Explorations in Black Leadership

Co-Directed by Phyllis Leffler & Julian Bond

Knoxville Segregation

BOND: When you talked about moving to Knoxville to go to school you said your parents had given up one child for integration and that was your good luck. Good luck how?

GIOVANNI: I grew closer to my grandmother. And I -- we were living --of course, I'm sixty so we are still a part of the extended family. But I would never have gotten to know Grandmother and Grandfather in the way that I did had I not lived with them, had I not been the only grandchild there.

BOND: What about the change between the semi-integrated situation you're leaving in Ohio and the segregated system you're finding in Knoxville?

GIOVANNI: Cost and benefits. I had a segregated -- and of course, Grandmother, my God, the day -- oh God, I'm laughing but it was very sad to me . The day that the children were bombed -- this was in '63 -- the day that the children were bombed in Birmingham, there was a mass meeting in Knoxville. I could tell you eighty million stories about this, but there was a mass meeting in Knoxville. My grandmother, actually was three years younger than I am now, right. Grandmother goes to the mass meeting. Of course she's sitting down front because she's one of the community leaders and there are others in Knoxville, but she was sitting down front. And they decided to have a march, right? Grandmother is the first person on her feet. She said, "John Brown and I are too old to march. But my granddaughter Nikki's here and she will march for us." But I hadn't gone because the children were not invited at that point. You remember. It was only a when we got to Birmingham -- as we got into the Birmingham campaign the children became so prominent. So Grandmother came home and she said, "Hah! Got good news for you." I'm looking at her because I'm not a fool. I knew what had happened. I thought whatever she's got it cannot be good news for me. She said, "I was the first person. I told them that John Brown and I are too old to march but you'd be there for us." She said, "I'm gonna get you up in the morning and fix breakfast and we'll be up in a cab to watch you."

I think I would have been a very different person without knowing that woman in that way.

BOND: So that was a benefit?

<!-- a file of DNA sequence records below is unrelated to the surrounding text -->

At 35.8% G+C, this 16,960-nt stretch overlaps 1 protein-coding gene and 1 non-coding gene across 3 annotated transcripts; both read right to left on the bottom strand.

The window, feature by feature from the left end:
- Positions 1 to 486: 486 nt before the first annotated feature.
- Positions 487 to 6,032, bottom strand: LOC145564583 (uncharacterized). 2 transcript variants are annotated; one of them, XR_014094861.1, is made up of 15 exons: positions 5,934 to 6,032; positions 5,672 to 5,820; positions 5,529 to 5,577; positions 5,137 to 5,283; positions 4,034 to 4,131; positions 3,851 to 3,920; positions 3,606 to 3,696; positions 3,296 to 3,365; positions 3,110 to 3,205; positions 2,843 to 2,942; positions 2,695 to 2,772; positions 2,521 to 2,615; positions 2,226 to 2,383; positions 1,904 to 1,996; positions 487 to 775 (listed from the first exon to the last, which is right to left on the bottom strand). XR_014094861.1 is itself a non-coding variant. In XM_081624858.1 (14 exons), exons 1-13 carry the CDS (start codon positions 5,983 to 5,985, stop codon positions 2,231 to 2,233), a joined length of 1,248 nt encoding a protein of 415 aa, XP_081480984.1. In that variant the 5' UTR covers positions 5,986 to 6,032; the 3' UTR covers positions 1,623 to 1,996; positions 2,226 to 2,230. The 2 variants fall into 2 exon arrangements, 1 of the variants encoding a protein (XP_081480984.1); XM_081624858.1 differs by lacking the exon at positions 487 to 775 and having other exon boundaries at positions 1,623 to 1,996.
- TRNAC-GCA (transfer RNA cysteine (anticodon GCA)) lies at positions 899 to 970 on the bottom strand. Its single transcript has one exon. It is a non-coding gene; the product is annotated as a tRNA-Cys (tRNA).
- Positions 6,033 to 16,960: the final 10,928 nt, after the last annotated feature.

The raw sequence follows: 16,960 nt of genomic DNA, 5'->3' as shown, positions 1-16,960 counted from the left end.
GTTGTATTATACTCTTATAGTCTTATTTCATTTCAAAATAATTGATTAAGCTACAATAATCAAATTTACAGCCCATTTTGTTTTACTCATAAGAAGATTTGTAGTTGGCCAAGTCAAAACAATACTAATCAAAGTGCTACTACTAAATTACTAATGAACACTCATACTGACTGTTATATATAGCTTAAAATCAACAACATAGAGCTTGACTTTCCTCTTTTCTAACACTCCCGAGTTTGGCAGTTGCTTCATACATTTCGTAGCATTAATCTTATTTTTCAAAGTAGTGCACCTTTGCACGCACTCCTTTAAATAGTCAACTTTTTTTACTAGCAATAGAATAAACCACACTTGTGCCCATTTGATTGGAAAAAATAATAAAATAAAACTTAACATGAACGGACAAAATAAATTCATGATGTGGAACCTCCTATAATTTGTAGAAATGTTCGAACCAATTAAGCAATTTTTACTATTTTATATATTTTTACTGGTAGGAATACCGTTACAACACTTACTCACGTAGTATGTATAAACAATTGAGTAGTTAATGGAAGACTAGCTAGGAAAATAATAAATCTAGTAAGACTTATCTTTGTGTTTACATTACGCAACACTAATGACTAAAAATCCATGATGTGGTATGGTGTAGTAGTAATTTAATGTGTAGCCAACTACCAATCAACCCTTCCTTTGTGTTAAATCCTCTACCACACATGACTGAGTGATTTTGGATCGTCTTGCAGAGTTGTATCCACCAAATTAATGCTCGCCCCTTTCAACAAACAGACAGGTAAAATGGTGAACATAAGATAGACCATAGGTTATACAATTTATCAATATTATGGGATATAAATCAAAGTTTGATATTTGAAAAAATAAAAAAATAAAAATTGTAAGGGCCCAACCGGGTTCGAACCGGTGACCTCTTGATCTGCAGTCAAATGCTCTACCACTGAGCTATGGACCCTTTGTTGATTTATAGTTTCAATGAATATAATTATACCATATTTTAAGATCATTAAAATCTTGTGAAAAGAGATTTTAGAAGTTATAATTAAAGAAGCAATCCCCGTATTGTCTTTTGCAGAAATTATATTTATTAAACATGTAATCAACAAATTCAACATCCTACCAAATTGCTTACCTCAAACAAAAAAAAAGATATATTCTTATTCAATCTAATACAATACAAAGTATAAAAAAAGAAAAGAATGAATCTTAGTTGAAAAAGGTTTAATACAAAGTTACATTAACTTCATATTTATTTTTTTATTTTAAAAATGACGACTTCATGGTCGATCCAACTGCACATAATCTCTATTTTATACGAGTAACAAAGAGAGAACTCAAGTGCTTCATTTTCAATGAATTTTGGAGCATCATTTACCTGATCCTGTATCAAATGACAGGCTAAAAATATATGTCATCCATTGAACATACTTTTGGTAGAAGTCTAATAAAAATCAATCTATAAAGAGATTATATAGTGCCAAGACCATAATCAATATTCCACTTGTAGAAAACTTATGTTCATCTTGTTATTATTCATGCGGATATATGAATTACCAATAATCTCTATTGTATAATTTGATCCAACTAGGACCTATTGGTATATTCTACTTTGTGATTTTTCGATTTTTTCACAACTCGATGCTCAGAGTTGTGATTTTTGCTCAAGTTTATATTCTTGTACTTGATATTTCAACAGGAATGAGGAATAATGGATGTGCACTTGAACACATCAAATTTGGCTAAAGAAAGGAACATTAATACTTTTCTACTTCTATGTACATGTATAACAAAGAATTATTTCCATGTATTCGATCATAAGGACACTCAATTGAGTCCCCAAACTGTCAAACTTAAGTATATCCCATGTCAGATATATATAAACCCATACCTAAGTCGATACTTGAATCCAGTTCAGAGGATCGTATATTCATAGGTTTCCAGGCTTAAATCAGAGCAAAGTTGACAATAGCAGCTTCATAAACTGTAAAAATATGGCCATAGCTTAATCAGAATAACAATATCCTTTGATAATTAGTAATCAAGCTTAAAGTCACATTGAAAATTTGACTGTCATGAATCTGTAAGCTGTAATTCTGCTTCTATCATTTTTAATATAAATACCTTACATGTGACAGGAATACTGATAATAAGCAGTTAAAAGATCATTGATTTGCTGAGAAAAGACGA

GIOVANNI: Oh, my God yes, because -- well Grandmother --grandparents are so different from parents in both their expectation and in how they approach you. Grandmother's like, "Isn't this wonderful?" and I did -- I mean I had to go picket because it was -- whatever was uptown -- in Knoxville, Tennessee that was Gay Street. Whatever was on Gay Street was not as formidable to me as me telling Grandmother I couldn't do it. But you know Julian, when you look at the civil rights movement you're still looking at grandparents and grandchildren because that parent who was saying to all of us, I think -- I'm not speaking for you in any way -- but the parents were saying, "I don't want you hurt. I sent you to school to get an education. Don't do that. Let somebody else do that." It was the grandparents -- it's like, "Yeah, let the boys say what -- " It was the grandparent. Another aside if I may for just two seconds --

BOND: Sure.

GIOVANNI: I'm a big sports fan. In looking at the NBA, just for example, if you look at the NBA right now. Again you've got this phenomenon of grandparents rearing grandsons who've gone on to be superstars. And I know that there's something to that grand -- that grandparent experience that's very different. We have so many parents who for -- and I'm not -- have nothing against that -- but for a variety of reasons, drugs or no jobs, or any number of things, have not been able to rear their children. They've taken them back to their grandparents. You look at all these superstars. You're looking mostly at grandsons. It's a phenomenon. I wish I was a sociologist. I would study it. I'm a poet so I'm just interested.

BOND: Yeah, it's a phenomenon that also has cost and benefits.

GIOVANNI: But real good costs.